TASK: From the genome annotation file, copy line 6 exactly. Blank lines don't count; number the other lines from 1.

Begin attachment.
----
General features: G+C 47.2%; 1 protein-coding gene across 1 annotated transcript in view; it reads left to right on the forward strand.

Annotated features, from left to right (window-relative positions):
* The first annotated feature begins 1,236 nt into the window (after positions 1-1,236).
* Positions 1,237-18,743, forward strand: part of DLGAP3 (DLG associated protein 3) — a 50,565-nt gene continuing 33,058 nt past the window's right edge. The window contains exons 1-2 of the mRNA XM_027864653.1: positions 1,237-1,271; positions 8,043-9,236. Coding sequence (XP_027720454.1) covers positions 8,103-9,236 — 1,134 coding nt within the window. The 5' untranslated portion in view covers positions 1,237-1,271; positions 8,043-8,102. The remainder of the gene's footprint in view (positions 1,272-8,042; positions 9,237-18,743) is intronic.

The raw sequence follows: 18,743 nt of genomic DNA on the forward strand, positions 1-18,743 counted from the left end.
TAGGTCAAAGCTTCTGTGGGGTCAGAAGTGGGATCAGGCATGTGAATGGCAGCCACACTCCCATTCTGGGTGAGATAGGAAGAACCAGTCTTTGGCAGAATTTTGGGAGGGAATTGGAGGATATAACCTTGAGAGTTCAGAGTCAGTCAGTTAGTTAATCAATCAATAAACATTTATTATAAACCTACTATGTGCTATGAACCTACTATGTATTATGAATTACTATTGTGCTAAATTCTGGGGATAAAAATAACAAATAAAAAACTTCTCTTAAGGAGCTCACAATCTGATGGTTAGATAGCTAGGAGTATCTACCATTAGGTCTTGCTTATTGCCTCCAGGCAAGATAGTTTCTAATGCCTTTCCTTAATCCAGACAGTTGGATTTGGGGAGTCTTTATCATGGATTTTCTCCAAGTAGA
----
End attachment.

TAGGTCAAAGCTTCTGTGGGGTCAGAAGTGGGATCAGGCATGTGAATGGCAGCCACACTCCCATTCTGGGTGAGATAGGAAGAACCAGTCTTTGGCAGAATTTTGGGAGGGAATTGGAGGATATAACCTTGAGAGTTCAGAGTCAGTCAGTTAGTTAATCAATCAATAAACATTTATTATAAACCTACTATGTGCTATGAACCTACTATGTATTATGAATTACTATTGTGCTAAATTCTGGGGATAAAAATAACAAATAAAAAACTTCTCTTAAGGAGCTCACAATCTGATGGTTAGATAGCTAGGAGTATCTACCATTAGGTCTTGCTTATTGCCTCCAGGCAAGATAGTTTCTAATGCCTTTCCTTAATCCAGACAGTTGGATTTGGGGAGTCTTTATCATGGATTTTCTCCAAGTAGA